It was a light bulb moment in Year
10 maths that enabled Katrina Lawrence (nee Staines), class of 2000, to pursue
a successful career into science. Now working as a Microbiologist, she completed
a Bachelor of Science in microbiology, with a graduate certificate of molecular
biology and has worked in STEM industry for 15 years.
“The defining moment for me came in
year 10 at St John Fisher College when I was bombing in maths. Everyone knew I
was born to be a microbiologist, boring everyone with stories of gory
infections. I was acing science, but just couldn't handle maths,” Katrina said.
“My maths teacher Mr O'Connor pulled
me into his office to show me exactly how I was doing in maths and said;
“There's no way you can be this good at science and that bad at maths. I'm
going to be blunt, if you don't do better in maths, you won't get into
“Mr McCourt did his bit by
explaining things in another way and with that, quadratic equations suddenly
became crystal clear. Mrs Blum continued this into year 11 and 12. I even came
second in senior Maths B. If not for the solid education, and these people who believed
in me, I would not have achieved any of this”.
Starting her career as a laboratory
aide at Sullivan Niccolaides pathology in 2004, Katrina worked her way up to scientist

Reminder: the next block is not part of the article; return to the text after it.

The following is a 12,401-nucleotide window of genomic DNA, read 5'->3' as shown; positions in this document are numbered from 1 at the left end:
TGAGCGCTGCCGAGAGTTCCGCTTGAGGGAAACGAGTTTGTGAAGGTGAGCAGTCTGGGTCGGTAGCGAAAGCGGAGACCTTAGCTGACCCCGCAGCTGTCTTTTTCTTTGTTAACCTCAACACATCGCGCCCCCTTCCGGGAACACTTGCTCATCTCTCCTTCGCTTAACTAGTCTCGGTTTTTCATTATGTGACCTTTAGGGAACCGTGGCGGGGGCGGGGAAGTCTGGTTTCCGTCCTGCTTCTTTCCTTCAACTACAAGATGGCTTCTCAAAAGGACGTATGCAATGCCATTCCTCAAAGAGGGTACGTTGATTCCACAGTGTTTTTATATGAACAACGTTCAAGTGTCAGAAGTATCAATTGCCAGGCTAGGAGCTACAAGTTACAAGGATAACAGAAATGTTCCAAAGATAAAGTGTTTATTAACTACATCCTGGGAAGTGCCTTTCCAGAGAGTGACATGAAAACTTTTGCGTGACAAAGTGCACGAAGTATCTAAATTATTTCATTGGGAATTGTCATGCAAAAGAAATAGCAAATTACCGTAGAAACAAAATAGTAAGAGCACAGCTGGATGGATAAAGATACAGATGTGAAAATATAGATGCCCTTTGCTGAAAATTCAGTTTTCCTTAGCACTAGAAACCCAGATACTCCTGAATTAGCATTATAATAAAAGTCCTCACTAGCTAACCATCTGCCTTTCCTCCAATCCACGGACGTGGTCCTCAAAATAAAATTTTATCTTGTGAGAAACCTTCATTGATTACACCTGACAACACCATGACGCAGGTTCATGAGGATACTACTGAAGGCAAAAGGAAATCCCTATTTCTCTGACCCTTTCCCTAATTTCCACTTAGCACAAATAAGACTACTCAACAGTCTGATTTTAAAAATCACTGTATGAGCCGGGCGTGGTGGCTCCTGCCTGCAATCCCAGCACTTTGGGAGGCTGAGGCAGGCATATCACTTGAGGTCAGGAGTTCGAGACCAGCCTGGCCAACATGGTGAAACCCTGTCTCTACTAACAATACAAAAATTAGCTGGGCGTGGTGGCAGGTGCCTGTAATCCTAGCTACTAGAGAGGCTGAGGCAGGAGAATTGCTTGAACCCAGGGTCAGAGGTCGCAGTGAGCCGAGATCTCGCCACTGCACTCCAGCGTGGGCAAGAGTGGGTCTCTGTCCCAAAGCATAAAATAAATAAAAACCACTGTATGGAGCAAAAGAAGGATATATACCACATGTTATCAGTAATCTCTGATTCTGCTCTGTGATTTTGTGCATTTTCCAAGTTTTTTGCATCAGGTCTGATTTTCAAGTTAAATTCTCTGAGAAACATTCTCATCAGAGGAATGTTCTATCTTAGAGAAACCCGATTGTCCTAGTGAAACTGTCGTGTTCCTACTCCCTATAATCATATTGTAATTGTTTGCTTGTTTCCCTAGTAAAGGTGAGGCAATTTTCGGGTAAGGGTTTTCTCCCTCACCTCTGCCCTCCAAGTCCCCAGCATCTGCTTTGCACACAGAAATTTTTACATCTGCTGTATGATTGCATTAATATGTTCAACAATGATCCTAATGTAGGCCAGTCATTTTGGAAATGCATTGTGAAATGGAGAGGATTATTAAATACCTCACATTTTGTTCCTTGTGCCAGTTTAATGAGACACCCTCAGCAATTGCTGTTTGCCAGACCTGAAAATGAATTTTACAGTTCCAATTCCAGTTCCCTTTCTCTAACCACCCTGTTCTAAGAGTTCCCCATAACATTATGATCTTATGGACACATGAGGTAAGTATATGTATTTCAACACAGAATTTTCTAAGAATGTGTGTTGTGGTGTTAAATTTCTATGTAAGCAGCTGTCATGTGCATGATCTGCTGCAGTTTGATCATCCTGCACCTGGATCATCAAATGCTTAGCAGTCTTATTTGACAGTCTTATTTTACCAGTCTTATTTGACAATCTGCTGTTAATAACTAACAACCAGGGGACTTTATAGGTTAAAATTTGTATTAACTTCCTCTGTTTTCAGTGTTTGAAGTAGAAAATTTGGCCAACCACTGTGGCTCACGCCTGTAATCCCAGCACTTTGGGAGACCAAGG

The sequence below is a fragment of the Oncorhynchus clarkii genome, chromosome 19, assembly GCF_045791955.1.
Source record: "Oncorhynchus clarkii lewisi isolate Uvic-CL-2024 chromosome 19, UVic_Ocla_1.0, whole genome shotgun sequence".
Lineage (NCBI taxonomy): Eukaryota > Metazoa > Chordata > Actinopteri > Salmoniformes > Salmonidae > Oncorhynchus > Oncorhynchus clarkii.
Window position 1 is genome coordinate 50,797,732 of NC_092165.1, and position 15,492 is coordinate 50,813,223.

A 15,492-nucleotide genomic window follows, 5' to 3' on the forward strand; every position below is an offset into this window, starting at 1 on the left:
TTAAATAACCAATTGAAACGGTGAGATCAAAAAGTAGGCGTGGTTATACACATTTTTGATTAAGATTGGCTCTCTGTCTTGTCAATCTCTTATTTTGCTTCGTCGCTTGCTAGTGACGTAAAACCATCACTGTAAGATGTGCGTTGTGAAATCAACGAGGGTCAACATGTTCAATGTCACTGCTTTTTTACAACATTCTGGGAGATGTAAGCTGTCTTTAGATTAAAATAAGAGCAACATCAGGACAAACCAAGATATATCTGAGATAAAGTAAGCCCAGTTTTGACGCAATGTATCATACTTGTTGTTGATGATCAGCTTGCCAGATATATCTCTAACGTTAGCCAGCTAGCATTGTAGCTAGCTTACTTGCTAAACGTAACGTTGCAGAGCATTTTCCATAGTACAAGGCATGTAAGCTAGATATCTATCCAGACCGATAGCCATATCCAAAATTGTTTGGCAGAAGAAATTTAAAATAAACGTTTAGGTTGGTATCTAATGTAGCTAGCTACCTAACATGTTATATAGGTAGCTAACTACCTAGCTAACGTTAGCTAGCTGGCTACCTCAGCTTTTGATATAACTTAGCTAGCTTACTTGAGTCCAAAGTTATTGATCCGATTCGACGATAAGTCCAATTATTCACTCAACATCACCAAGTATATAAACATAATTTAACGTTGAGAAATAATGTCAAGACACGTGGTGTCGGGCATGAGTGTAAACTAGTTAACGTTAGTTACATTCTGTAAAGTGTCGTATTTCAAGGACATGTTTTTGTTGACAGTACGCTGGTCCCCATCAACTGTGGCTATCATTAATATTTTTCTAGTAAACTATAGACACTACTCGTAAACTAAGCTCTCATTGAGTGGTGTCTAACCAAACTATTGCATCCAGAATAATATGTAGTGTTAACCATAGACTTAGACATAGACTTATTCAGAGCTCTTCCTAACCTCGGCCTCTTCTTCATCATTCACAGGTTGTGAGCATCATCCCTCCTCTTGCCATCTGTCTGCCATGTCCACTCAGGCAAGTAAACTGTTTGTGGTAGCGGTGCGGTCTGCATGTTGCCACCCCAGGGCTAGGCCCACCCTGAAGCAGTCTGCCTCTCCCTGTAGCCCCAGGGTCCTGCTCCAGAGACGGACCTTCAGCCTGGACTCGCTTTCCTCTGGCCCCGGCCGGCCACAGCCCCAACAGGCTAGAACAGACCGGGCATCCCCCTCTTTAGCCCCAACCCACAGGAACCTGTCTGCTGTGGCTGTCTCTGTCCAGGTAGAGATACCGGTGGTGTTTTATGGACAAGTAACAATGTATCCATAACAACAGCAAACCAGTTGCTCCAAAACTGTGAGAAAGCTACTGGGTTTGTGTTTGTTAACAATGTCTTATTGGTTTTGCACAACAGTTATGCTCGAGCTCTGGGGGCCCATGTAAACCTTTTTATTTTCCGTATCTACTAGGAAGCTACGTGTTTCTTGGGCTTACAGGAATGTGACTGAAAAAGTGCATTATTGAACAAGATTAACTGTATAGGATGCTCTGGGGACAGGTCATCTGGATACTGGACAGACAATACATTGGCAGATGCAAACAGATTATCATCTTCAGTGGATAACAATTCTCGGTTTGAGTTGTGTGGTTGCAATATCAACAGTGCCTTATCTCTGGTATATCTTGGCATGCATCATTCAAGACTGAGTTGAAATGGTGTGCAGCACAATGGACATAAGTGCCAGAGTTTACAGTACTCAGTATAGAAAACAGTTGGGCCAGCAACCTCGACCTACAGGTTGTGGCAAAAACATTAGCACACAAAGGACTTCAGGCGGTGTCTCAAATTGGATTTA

after graduating, and branched into quality control, quality assurance and
routine diagnostics. After accepting a scientist position at the Prince Charles
Hospital, she worked in the microbiology lab, the very same workplace that
hosted her work experience in Year 11 at St John Fisher College.
It was the three years of intensive
training received at Prince Charles Hospital that set the trajectory for her career,
later transferring to the TB and microbiology departments at the Royal Brisbane
In 2017, Katrina accepted a job as
a research assistant in Child Health at the Menzies School of Health Research
in Darwin where she was responsible for the day to day operations of the child
“We investigate the causes of
serious ear and lung disease in Indigenous children and seek to expand
microbiology laboratory capabilities in our South East Asian near neighbours.
“I am also heavily involved in
training young Indigenous women in laboratory skills, my last trainee is the NT
Indigenous apprentice of the year and gained entry to a Bachelor of Nursing
through this pathway.”
Katrina was the first person in the
world to isolate a bacterium that has had its genetic signature detected in the
noses of very sick kids with very serious lung disease, authoring a published
paper on the breakthrough.
Currently based in Darwin, and
completing a PHD, Katrina is making waves on the world science stage with a
recent finding that may well change the management of children at risk of Rheumatic
“My hope is that by sharing my
story, I can inspire just one young woman scientist. We need more women in STEM
and it's getting easier overall for women. It can also take you places to do
things you never imagined possible,” Katrina said.